What is the strategy behind your BRADE Petroleum & Energy Services subsidiary?
BRADE Petroleum & Energy Services (BPES) was set up to provide EPCI, marine logistics, topside and subsea engineering services to E&P operators. Recent super-size projects such as NLNG Train 7 and Shell Bonga SWAP have created huge growth potential in these areas where BPES plays. The volume of fabrication in these projects will require top-notch engineering and project management expertise. That’s when BRADE gets involved.

In what ways are you solidifying your presence across the African continent?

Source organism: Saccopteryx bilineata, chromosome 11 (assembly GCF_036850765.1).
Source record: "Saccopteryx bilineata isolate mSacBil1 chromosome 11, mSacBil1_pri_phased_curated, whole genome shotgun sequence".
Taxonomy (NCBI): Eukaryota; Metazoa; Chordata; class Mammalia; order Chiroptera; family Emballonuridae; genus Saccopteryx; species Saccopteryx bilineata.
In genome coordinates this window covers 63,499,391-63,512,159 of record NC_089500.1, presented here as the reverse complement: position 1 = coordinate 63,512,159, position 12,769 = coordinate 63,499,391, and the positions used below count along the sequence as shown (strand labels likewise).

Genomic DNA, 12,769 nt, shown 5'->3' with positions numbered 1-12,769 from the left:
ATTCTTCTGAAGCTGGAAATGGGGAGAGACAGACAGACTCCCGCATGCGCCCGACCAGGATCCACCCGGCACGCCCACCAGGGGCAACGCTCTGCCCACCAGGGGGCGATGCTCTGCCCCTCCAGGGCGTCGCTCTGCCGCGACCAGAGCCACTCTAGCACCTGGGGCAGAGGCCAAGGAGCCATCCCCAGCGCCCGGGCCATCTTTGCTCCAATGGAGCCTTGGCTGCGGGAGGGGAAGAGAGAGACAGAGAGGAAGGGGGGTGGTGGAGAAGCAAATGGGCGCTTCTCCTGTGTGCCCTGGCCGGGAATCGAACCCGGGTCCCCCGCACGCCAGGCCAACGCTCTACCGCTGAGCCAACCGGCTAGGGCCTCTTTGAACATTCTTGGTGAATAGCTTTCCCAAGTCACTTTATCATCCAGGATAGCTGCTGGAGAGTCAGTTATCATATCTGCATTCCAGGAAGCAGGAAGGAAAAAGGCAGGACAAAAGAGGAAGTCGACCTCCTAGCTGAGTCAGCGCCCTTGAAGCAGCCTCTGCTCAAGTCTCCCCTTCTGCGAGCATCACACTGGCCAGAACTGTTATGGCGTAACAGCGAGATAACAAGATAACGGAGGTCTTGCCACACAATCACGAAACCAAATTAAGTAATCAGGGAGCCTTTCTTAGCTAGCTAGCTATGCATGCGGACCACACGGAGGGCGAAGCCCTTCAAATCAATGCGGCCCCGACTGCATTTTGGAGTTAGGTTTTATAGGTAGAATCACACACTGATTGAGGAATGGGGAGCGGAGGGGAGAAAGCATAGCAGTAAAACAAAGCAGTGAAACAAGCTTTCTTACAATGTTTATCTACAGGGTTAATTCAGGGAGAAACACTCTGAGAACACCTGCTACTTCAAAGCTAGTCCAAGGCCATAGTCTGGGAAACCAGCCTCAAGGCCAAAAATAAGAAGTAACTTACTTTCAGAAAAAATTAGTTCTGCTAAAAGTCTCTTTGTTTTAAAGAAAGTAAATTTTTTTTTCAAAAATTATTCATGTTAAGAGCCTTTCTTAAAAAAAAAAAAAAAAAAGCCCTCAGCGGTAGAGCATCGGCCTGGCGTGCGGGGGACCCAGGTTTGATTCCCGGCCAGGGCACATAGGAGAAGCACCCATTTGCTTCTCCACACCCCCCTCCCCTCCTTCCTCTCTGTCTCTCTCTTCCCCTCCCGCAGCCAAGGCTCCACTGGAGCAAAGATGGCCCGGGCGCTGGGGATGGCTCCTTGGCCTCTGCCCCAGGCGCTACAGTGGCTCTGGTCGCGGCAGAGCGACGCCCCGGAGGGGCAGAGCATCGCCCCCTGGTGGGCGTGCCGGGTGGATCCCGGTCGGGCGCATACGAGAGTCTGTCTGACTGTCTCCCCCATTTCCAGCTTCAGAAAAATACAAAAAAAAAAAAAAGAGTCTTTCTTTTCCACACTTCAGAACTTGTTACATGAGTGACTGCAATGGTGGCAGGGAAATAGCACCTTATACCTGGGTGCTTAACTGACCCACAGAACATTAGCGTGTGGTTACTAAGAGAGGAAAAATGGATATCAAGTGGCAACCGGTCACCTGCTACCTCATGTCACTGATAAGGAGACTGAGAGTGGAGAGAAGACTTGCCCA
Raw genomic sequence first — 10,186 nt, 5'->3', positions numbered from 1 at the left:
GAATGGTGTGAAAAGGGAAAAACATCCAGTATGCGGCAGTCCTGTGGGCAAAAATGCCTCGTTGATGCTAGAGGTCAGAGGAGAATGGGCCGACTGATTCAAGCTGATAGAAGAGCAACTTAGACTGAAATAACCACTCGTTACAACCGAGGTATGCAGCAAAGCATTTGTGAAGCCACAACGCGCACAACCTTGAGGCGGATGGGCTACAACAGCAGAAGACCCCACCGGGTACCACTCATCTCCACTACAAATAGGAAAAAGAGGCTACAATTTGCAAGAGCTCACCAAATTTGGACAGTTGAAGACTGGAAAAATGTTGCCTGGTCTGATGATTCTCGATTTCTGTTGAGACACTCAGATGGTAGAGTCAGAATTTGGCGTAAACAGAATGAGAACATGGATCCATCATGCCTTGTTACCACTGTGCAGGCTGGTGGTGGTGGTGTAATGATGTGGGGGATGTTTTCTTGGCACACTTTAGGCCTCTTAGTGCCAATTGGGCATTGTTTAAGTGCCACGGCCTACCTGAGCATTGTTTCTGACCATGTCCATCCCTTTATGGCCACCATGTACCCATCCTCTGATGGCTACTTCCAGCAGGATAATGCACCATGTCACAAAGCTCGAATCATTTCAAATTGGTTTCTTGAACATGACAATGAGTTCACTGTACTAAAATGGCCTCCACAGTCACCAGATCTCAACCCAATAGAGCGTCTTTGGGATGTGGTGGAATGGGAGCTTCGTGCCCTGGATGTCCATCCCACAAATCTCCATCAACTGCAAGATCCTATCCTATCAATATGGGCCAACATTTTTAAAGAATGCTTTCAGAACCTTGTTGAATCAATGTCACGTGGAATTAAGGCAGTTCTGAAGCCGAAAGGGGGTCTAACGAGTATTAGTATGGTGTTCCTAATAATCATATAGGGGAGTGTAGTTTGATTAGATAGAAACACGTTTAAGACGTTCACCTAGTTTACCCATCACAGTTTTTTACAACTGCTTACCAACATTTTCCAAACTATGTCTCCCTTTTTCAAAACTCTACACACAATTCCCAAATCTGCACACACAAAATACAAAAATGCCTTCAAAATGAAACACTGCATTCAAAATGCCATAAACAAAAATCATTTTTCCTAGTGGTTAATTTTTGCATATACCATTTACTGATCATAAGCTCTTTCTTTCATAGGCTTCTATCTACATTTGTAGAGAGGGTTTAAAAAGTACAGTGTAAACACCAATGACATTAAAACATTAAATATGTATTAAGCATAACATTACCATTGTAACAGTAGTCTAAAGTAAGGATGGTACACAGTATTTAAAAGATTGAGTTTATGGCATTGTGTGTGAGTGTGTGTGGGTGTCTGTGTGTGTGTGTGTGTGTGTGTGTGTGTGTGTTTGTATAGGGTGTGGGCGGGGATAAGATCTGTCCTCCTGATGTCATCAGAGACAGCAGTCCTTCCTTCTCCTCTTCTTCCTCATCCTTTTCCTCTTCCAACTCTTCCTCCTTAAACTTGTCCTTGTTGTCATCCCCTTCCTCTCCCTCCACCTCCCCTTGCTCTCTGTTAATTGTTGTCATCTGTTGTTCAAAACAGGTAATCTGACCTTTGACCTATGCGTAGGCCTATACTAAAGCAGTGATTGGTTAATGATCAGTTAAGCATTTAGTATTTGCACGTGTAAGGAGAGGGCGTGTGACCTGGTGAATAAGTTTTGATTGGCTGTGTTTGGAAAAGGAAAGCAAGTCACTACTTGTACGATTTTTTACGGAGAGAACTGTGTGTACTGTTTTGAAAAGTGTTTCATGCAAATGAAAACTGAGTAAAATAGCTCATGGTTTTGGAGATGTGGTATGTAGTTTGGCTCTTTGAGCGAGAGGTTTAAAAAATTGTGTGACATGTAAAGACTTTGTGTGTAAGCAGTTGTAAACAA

BRADE Group has six subsidiaries, two of them (BOGL and BWAL) in Uganda and Ghana. Recently, sub-Saharan oil and gas operators have relied on the expertise of Nigeria’s government and its experienced oil and gas industry to support the execution of projects in other African countries. Armed with global expertise, in BRADE we deliver projects with high service quality in these countries.
We recently participated in two major tender opportunities from the Tilenga Upstream Project for Total E&P in partnership with TMK Russia. We are firming up partnership agreements with more OEMs to deliver projects across Africa, like the Lake Albert development. Our current footprint across Africa is a launchpad into other parts of the continent.